Parking and Idling
When most people think of parking, they think of empty vehicles with their engines turned off. Let’s look specifically at diesel engine idling, which primarily involves commercial buses and trucks. This happens so often that environmentally-savvy communities are trying to eliminate or minimize this practice. Diesel idling releases various pollutants that have been linked to serious illnesses including cancer, heart disease, chronic bronchitis, and asthma. To compound the problem, idling is very expensive.
Quite a few jurisdictions have enacted laws that are much more than a slap on the wrist. In fact, it’s not uncommon to find jurisdictions that impose $1,000 fines for the first offense of idling for more than three minutes. Still others start with a high initial fine and double that fine for every subsequent idling violation. Of course, there are still other jurisdictions that do nothing at all and allow vehicles to idle as long as their drivers like.
Often, the difference between effectively reducing diesel idling and merely raising revenues and angering the bus and truck industry is communication. A good consultant who understands the language and issues of the bus and truck industry and the needs of the affected jurisdictions is key. It is very easy to put up a sign stating that idling is not permitted. What is not understood is that with that action comes a significant level of awareness and responsibility. It makes a world of difference to know that all participants at the table understand important considerations, including:
The latest developments in diesel emission reduction technologies.
The challenging business constraints that have to be navigated in the bus and truck industry.
The community and political outcry for healthier air.
Hiring the right consultant can help uncover industry challenges that have no easy answers. As we all know, the best way to address challenges is to first define what they are. Here’s a common scenario that may not be so obvious: The Motorcoach Challenge.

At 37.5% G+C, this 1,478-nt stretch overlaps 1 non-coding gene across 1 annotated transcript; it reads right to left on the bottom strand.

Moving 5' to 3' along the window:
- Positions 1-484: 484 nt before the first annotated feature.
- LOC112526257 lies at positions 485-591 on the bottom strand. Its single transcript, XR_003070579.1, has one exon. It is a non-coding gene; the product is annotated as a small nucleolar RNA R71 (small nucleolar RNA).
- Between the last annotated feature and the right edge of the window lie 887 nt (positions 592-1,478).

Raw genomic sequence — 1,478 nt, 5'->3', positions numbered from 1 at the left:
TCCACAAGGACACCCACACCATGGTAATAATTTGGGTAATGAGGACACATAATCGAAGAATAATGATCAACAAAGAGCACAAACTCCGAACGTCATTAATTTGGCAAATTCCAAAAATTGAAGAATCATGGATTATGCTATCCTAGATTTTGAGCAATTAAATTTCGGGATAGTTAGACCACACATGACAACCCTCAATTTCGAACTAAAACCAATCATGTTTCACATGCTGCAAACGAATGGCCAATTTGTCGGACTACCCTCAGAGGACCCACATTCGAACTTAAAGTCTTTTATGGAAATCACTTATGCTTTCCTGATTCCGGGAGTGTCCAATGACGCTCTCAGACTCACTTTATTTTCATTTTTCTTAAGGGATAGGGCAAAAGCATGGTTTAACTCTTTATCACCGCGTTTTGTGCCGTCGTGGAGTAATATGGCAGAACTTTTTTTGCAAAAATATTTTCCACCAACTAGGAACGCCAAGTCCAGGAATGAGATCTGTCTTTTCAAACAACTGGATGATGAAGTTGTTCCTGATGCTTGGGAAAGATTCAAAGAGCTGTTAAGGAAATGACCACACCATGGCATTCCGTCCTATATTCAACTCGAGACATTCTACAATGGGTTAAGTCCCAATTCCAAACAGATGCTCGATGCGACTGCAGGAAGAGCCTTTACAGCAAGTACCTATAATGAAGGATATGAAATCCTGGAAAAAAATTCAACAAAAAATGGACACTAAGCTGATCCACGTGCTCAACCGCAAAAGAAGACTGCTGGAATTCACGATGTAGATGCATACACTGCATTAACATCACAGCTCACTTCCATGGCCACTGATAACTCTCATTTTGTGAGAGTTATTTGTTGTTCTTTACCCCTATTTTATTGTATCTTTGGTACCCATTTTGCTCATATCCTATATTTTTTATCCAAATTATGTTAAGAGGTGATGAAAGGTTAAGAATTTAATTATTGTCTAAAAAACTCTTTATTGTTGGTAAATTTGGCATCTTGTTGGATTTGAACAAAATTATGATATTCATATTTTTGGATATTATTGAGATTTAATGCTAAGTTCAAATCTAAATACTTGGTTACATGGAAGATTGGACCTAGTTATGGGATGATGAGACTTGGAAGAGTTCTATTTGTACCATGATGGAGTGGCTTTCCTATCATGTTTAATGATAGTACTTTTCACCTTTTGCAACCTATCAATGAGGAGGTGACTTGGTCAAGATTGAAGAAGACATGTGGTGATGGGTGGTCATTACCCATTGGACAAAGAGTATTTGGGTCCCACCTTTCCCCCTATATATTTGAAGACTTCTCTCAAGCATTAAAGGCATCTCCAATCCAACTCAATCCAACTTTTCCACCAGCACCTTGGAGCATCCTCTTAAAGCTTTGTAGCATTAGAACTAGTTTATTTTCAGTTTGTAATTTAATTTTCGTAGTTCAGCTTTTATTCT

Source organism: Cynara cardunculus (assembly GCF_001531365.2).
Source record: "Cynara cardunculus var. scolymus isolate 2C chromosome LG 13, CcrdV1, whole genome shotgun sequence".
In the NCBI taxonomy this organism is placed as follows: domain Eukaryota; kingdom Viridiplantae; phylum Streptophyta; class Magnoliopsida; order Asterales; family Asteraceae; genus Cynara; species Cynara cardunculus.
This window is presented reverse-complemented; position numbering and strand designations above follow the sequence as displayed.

If you look around at museums, special events, monuments, theaters, etc., you will likely see one or more buses idling. It might seem very simple to pass a law that makes it illegal for a bus to sit there and idle. However, when you drive a big metal can and it’s 95 degrees outside and you’re sitting in the sun, you know just how hot that bus can become after several hours. One study conducted on school buses with windows down found the temperature inside was 116 degrees. A motorcoach would surely have exceeded that temperature. The charter bus industry is extremely competitive and must provide the best customer service possible. Being told by law that they must subject their customers to extreme temperatures puts them in a precarious position.
One might say that this is unfortunate but not my problem; the law is the law. Things get a bit fuzzy when you recognize the economic effect that motorcoaches and tourists have on the local economy. Unfortunately, an observed consequence has been for drivers to drop off passengers and drive empty buses around to avoid parking/idling fines. This action eliminates parking and idling but makes the problem worse by emitting more pollutants and increasing traffic congestion.
For jurisdictions wanting to address this issue, the road to change is not merely the proverbial stick. The carrot is extremely important. Business economics trump a parking citation. The solution involves the jurisdiction, the public, the customers, the company owners, and the drivers. A good consultant can help navigate through this process and bring home the fact that the end to engine idling eventually comes down to a driver and an ignition switch. Create an environment where the driver understands why it’s important and how he/she benefits, and the battle is won. Without a good consultant, that is not an easy nut to crack.
Richard B. EasleY, CAPP, is president of E-Squared Engineering and a member of IPI’s Consultants Committee. He can be reached at firstname.lastname@example.org or 703.858.9545.